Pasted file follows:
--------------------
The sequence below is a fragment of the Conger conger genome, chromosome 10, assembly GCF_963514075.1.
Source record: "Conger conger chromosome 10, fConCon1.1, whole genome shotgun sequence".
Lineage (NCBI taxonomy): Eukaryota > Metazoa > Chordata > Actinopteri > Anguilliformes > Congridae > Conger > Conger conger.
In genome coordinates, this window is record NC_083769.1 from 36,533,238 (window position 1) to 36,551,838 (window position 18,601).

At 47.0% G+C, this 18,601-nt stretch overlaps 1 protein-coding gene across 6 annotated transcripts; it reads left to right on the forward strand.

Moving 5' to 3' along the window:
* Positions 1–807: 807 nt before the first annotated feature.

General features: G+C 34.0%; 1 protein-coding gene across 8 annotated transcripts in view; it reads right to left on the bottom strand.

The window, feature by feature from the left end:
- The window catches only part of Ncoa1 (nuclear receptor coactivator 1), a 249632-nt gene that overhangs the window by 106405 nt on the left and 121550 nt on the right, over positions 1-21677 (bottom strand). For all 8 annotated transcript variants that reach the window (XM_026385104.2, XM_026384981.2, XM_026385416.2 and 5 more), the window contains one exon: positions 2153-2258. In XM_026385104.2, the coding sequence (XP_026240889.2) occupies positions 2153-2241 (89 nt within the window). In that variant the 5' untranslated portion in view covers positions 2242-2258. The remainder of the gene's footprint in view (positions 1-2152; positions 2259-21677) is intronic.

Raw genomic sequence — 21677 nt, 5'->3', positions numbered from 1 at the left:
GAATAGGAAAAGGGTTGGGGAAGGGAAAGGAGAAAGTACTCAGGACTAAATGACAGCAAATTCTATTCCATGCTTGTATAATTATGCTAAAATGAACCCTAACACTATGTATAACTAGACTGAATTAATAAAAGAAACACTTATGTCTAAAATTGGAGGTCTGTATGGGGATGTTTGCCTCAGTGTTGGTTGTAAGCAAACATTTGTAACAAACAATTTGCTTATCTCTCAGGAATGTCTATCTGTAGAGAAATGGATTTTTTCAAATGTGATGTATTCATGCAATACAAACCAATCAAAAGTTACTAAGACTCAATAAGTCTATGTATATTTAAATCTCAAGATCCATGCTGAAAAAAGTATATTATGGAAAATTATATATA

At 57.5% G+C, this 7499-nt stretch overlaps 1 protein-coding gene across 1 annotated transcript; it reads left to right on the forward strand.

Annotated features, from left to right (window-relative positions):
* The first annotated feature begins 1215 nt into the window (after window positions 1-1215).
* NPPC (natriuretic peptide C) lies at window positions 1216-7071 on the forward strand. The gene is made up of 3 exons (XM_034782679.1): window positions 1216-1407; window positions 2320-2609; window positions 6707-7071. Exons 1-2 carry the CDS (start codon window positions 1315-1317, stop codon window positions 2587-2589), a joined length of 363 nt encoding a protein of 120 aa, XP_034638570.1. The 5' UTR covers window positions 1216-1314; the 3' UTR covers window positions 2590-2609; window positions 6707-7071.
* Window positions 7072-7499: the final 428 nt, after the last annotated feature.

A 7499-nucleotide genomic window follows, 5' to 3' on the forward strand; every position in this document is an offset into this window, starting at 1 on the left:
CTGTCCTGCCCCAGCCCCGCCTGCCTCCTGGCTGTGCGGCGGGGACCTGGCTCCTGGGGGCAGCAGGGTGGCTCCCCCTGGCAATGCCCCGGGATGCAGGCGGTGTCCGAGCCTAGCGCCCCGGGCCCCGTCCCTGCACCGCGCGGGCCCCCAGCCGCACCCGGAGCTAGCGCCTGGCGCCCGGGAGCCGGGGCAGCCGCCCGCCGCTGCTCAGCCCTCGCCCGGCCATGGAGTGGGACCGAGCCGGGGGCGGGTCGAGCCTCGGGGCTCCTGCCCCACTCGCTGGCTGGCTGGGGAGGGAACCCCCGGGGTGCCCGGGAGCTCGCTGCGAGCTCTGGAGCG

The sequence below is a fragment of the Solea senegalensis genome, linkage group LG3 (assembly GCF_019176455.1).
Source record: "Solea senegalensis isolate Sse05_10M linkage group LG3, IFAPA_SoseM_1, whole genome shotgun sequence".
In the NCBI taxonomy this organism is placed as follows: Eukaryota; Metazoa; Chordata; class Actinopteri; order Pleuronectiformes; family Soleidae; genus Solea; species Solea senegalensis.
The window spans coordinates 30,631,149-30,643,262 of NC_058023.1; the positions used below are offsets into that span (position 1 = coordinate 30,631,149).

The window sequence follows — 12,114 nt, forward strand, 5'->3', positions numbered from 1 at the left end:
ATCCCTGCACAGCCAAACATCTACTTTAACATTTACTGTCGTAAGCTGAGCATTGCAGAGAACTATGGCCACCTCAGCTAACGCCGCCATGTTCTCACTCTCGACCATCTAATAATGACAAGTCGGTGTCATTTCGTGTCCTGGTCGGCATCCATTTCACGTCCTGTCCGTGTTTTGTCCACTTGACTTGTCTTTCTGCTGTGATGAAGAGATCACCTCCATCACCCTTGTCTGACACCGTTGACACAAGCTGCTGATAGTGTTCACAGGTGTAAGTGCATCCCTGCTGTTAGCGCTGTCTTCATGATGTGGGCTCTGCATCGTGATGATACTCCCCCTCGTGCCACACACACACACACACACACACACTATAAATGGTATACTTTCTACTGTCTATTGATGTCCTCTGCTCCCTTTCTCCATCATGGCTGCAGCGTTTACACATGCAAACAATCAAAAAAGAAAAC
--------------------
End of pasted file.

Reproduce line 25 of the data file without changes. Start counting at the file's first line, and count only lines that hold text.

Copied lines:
ATCCCTGCACAGCCAAACATCTACTTTAACATTTACTGTCGTAAGCTGAGCATTGCAGAGAACTATGGCCACCTCAGCTAACGCCGCCATGTTCTCACTCTCGACCATCTAATAATGACAAGTCGGTGTCATTTCGTGTCCTGGTCGGCATCCATTTCACGTCCTGTCCGTGTTTTGTCCACTTGACTTGTCTTTCTGCTGTGATGAAGAGATCACCTCCATCACCCTTGTCTGACACCGTTGACACAAGCTGCTGATAGTGTTCACAGGTGTAAGTGCATCCCTGCTGTTAGCGCTGTCTTCATGATGTGGGCTCTGCATCGTGATGATACTCCCCCTCGTGCCACACACACACACACACACACACACTATAAATGGTATACTTTCTACTGTCTATTGATGTCCTCTGCTCCCTTTCTCCATCATGGCTGCAGCGTTTACACATGCAAACAATCAAAAAAGAAAAC